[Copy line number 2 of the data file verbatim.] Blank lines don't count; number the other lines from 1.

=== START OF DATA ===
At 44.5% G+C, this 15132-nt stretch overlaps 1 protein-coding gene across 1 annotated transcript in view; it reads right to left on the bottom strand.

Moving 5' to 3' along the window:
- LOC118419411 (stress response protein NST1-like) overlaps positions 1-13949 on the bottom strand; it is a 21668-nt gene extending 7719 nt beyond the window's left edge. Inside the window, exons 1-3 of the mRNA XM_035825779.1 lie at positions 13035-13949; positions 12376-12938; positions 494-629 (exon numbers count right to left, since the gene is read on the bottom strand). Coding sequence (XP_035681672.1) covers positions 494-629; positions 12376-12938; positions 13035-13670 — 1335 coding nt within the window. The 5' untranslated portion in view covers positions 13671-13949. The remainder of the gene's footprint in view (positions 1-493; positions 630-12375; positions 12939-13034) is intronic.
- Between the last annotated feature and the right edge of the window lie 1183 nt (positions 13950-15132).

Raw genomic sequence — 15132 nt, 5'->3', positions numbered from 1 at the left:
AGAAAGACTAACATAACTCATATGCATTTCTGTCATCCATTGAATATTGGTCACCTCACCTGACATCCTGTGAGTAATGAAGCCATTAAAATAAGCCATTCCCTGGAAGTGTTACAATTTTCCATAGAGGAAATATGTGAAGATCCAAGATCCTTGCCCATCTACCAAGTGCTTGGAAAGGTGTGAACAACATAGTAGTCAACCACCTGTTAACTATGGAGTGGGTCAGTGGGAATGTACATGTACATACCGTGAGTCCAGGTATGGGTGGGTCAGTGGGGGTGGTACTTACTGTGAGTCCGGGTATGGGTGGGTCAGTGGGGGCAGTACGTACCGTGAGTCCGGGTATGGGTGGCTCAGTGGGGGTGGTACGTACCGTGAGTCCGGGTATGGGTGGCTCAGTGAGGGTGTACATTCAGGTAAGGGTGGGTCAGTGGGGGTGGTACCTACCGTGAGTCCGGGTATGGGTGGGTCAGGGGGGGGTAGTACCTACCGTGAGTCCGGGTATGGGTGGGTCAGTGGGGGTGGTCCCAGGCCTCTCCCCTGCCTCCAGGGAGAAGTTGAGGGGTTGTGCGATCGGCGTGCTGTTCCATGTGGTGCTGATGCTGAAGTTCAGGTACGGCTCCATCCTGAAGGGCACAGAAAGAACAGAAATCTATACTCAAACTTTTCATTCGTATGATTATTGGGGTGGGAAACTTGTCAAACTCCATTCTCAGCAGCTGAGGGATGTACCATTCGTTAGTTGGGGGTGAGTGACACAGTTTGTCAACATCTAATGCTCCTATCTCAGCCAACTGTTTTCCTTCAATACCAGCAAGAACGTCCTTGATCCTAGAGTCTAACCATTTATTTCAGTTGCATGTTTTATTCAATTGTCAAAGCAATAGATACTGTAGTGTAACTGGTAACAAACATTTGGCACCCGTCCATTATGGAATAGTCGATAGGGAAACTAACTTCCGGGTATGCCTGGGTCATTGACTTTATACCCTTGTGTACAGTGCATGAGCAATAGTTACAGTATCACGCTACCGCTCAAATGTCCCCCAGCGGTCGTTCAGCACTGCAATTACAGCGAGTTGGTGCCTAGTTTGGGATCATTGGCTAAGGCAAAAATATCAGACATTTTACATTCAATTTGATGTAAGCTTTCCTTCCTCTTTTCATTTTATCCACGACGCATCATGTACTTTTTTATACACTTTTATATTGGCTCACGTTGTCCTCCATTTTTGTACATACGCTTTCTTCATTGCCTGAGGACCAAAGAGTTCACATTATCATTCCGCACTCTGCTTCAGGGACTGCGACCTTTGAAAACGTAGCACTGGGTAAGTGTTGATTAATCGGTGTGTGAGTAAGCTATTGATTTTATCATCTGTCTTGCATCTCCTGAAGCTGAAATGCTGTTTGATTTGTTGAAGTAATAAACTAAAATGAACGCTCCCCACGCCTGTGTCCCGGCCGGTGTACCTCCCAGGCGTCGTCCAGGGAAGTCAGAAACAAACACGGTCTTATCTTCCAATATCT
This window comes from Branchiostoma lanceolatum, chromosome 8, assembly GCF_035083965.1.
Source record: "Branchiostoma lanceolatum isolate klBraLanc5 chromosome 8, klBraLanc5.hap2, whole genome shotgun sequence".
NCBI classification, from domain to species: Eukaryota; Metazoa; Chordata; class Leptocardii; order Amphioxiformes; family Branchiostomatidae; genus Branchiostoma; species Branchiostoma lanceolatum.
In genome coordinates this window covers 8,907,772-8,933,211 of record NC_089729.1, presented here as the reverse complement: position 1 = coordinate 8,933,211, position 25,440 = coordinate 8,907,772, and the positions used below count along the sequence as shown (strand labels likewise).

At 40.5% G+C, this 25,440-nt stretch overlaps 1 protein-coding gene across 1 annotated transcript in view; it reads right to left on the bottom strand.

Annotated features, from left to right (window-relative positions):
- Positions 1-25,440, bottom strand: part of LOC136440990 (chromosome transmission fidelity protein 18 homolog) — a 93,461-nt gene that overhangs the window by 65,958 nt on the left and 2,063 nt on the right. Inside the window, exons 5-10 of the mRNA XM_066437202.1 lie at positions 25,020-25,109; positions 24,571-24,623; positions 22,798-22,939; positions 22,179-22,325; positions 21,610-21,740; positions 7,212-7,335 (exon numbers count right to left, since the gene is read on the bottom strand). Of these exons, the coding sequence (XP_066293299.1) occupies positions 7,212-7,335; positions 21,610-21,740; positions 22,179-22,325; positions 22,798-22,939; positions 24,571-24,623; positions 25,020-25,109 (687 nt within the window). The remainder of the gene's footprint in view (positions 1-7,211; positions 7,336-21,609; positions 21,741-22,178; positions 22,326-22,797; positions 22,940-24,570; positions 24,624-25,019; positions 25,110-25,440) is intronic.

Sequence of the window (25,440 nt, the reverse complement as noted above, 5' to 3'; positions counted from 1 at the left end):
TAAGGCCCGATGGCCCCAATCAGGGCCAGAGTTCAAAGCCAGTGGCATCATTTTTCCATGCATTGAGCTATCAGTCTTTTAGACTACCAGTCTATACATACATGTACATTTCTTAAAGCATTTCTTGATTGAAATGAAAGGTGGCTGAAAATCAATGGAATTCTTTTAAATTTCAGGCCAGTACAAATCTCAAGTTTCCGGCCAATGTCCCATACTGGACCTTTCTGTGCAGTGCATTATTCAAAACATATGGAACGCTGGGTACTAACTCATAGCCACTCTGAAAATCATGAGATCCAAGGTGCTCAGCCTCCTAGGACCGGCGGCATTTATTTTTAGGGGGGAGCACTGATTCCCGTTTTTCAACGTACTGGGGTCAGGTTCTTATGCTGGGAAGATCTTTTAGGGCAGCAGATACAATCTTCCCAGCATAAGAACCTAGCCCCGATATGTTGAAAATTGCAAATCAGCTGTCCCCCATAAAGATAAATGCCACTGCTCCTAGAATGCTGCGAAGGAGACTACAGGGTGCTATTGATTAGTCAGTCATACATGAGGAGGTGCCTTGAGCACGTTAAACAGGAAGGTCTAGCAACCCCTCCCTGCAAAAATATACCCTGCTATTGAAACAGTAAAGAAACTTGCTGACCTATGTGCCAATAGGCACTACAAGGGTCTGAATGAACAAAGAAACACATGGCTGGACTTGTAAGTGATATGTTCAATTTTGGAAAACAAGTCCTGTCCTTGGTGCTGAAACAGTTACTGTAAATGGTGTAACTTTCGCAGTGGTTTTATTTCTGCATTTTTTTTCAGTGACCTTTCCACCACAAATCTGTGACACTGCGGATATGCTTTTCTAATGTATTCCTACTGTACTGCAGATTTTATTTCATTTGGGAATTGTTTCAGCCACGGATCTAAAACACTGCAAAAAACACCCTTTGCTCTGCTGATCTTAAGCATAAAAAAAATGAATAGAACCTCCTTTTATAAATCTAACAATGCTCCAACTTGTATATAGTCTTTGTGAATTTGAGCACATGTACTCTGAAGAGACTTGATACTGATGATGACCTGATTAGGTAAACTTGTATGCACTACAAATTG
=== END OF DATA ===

Moving 5' to 3' along the window: